This is the so-called “free-rider problem” which many union supporters criticize; a situation in which employees who don't want to join a union, are given the benefits of collective bargaining, without being required to pay for them. To repeat, they don't think that those things actually help or benefit them; but you don't like that word, then let's just say “results”. But they might just be saying that the union doesn't help them, because they don't want to pay for it, or because they don't see how certain results of negotiation are unavoidable.
     And if they're unavoidable, then the decision in Abood was appropriate, and shouldn't have been overturned, because, as a result of Abood, for the last 41 years, public sector employees have been expected to pay “fair share” fees to compensate the union for the expenses it incurred in negotiating for those benefits.
     At worst, Janus was all wrong. At best, it solved half the problem, while allowing another problem to continue existing, and also created a new problem. What I mean by this, is that, while it was good to stop requiring public sector workers to pay to support the political speech of their union, but it was unwise to stop compelling non-unionized employees to pay fair share fees. That's because the union, as a majority union, cannot help but provide non-unionized workers with the results of the collective bargaining that the union has already engaged in on behalf of all workers at the workplace.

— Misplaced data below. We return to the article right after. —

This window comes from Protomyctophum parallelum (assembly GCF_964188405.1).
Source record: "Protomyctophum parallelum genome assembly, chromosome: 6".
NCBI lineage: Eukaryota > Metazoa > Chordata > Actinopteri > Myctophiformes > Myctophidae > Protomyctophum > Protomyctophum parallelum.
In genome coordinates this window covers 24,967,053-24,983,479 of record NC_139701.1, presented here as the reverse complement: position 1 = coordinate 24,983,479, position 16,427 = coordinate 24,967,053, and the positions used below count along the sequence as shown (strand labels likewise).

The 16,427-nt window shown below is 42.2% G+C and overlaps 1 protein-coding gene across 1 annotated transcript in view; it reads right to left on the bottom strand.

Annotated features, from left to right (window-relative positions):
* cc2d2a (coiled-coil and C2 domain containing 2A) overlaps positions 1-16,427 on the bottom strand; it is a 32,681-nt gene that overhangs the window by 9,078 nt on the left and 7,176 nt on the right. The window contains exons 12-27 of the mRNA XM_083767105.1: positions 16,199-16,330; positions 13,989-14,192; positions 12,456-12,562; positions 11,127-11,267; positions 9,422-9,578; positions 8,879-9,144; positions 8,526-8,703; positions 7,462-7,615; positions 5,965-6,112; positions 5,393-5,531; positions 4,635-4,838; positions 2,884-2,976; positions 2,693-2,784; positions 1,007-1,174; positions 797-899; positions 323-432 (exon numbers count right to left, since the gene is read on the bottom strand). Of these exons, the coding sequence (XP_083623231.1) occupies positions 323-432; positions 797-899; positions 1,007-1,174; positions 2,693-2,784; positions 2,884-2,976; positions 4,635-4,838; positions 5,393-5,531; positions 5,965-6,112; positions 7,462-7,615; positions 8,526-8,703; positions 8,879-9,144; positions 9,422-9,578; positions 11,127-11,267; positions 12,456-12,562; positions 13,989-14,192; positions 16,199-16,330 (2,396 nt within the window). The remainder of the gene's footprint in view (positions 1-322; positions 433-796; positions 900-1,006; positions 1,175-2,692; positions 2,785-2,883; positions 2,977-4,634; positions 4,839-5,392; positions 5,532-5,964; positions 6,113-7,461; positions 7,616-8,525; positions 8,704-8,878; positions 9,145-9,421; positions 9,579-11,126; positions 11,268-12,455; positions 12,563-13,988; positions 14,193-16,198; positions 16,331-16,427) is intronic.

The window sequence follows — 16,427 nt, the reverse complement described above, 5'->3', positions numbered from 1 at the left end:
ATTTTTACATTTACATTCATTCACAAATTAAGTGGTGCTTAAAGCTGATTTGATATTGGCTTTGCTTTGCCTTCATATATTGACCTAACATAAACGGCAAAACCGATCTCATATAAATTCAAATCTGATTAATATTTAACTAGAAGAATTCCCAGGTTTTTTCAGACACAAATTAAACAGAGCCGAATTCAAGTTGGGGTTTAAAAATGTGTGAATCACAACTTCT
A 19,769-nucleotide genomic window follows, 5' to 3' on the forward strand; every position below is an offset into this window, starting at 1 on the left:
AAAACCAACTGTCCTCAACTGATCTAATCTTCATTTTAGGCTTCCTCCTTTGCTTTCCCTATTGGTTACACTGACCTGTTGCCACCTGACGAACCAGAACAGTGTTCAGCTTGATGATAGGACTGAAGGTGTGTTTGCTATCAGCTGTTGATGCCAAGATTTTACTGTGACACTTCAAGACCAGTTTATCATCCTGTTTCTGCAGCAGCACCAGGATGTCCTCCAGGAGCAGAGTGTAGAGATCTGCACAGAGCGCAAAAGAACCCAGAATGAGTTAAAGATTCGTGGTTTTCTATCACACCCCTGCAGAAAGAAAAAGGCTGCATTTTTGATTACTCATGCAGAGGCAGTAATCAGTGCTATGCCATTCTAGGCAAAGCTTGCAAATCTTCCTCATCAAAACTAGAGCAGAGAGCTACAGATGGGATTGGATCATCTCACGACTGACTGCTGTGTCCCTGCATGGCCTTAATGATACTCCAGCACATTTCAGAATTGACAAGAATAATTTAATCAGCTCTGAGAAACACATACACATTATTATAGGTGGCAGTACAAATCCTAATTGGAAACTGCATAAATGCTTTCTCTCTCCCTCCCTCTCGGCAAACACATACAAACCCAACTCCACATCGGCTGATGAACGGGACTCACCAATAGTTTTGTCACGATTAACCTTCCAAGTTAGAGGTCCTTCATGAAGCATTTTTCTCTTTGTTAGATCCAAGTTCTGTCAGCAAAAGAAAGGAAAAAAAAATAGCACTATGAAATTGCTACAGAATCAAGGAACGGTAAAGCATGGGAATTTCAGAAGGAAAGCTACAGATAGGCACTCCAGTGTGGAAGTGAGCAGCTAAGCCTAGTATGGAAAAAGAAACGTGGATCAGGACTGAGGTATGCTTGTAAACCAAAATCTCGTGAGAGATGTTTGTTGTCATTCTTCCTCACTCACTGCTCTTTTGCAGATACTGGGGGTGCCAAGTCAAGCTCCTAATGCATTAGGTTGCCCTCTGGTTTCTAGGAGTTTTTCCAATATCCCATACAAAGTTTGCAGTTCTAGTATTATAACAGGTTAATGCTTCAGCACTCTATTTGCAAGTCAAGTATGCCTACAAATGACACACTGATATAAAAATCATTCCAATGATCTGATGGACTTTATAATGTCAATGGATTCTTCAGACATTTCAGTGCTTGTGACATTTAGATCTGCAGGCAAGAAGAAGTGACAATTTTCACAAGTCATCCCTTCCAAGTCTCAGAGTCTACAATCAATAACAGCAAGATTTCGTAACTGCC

The Wagner Act – the National Labor Relations Act of 1935 – requires the majority union to represent all workers in negotiations. This extends a right to private sector workers in a legal manner, what was already afforded to them by reality and reason; that is, the obligation to accept certain results of collective bargaining (like the workplace safety and health conditions they deal with every day), and to pay for it responsibly on a fee-for-service, user-fee -type model.